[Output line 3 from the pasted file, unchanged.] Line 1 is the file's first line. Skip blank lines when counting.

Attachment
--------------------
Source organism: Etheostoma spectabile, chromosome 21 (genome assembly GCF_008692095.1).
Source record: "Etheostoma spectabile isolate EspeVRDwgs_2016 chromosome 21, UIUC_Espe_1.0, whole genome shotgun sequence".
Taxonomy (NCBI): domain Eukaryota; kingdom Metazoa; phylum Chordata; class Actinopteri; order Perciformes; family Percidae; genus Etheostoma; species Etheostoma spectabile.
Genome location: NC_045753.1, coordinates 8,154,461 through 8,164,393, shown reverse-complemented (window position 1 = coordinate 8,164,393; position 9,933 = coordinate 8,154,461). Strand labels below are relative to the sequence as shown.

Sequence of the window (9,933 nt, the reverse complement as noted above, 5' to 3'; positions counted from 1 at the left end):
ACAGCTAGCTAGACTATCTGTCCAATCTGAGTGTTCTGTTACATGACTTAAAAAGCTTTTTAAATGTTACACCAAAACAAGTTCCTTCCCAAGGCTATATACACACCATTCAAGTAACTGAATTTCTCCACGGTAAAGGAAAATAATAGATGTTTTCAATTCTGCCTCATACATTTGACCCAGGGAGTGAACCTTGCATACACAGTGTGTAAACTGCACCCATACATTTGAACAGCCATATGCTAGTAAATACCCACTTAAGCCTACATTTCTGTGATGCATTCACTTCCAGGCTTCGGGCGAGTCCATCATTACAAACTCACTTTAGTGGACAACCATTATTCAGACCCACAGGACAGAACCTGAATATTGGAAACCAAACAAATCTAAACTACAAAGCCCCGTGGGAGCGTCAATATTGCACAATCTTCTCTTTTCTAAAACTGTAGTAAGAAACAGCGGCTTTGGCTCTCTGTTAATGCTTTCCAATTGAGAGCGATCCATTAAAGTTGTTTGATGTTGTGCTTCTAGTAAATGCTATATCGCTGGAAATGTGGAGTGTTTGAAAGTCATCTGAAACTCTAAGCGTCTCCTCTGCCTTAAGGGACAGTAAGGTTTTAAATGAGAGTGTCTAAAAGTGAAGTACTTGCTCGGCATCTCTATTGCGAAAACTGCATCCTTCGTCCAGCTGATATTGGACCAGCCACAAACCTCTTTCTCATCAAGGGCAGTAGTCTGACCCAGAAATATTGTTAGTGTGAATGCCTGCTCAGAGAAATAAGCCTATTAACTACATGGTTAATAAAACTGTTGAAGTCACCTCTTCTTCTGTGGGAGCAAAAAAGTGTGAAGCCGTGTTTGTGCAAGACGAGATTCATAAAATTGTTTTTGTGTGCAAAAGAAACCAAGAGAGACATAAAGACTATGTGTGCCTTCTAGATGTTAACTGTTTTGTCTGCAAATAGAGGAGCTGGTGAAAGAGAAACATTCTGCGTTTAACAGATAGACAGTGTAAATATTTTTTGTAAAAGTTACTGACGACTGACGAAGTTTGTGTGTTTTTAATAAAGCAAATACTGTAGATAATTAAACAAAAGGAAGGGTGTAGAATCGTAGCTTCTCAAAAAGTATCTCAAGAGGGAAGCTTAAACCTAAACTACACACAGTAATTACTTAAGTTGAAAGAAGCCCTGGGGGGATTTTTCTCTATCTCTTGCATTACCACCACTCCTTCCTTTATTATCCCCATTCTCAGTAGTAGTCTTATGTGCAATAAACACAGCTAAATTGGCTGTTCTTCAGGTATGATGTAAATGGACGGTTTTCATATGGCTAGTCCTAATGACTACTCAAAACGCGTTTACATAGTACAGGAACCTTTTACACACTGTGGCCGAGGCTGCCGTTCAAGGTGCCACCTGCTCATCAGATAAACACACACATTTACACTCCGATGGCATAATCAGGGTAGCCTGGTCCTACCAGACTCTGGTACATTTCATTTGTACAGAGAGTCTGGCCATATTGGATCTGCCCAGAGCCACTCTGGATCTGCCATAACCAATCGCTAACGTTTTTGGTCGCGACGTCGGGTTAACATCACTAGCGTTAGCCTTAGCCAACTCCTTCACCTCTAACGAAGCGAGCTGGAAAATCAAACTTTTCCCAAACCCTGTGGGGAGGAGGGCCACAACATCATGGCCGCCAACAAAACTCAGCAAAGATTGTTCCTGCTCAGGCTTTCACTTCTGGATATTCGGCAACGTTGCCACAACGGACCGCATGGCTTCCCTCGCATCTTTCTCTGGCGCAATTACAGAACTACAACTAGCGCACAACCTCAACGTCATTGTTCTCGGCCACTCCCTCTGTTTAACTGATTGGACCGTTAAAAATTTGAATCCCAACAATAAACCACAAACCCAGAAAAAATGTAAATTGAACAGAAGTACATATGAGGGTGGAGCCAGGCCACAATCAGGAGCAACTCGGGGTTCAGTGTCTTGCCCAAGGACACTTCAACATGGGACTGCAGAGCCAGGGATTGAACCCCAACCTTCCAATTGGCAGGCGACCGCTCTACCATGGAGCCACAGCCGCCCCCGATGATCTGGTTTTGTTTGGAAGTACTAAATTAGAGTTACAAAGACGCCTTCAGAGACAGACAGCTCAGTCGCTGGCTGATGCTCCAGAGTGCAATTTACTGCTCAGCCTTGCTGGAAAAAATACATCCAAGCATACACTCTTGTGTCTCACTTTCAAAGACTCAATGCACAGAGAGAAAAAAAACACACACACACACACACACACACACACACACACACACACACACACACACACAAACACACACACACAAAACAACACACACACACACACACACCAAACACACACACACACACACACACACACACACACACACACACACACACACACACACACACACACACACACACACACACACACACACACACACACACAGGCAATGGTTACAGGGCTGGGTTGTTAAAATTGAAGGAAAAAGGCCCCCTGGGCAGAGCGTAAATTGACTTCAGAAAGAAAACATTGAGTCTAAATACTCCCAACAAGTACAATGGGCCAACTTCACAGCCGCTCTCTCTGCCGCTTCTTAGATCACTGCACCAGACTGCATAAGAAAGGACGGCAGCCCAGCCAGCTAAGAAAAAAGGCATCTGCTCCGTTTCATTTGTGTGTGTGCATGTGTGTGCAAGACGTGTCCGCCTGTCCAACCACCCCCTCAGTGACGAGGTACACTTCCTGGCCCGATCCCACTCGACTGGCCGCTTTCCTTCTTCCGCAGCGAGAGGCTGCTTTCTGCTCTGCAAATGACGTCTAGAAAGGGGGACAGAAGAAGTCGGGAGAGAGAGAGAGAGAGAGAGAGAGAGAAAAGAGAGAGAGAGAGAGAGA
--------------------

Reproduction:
Taxonomy (NCBI): domain Eukaryota; kingdom Metazoa; phylum Chordata; class Actinopteri; order Perciformes; family Percidae; genus Etheostoma; species Etheostoma spectabile.